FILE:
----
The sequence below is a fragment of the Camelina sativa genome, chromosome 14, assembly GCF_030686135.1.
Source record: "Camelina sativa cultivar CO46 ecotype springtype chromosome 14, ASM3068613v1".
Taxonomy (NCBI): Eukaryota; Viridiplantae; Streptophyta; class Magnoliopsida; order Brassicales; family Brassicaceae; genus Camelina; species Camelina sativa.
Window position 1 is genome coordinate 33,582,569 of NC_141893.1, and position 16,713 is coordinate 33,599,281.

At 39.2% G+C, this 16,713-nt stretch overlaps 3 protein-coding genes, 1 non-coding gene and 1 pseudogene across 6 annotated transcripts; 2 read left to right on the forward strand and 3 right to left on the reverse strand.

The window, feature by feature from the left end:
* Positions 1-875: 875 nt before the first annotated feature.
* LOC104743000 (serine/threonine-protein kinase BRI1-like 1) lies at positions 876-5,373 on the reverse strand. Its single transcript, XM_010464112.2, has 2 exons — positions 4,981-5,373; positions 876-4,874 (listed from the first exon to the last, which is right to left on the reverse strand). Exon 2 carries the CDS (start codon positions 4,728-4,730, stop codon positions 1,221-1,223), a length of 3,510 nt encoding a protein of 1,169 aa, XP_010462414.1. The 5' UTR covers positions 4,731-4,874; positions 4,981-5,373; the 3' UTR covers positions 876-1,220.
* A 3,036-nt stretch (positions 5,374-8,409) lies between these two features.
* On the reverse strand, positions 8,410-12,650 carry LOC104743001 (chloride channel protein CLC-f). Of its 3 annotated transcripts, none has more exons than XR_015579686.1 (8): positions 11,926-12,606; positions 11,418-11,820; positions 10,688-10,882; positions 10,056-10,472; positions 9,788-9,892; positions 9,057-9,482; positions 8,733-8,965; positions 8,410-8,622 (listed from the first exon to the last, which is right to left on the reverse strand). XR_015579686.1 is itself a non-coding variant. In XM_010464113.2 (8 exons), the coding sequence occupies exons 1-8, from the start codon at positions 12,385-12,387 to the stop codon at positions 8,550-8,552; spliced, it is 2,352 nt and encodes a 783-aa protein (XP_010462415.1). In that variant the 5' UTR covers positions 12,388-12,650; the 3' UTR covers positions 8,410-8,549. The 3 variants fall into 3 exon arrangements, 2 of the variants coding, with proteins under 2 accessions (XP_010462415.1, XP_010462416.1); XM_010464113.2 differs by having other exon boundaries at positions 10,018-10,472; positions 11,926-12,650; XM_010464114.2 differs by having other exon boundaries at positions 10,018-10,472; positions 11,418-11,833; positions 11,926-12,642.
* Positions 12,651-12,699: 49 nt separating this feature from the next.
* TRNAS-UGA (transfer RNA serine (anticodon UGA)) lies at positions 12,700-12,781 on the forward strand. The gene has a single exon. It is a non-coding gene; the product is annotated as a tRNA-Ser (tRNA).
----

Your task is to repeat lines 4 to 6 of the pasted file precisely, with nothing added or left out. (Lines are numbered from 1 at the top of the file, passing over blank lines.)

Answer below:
Window position 1 is genome coordinate 33,582,569 of NC_141893.1, and position 16,713 is coordinate 33,599,281.

At 39.2% G+C, this 16,713-nt stretch overlaps 3 protein-coding genes, 1 non-coding gene and 1 pseudogene across 6 annotated transcripts; 2 read left to right on the forward strand and 3 right to left on the reverse strand.

The window, feature by feature from the left end: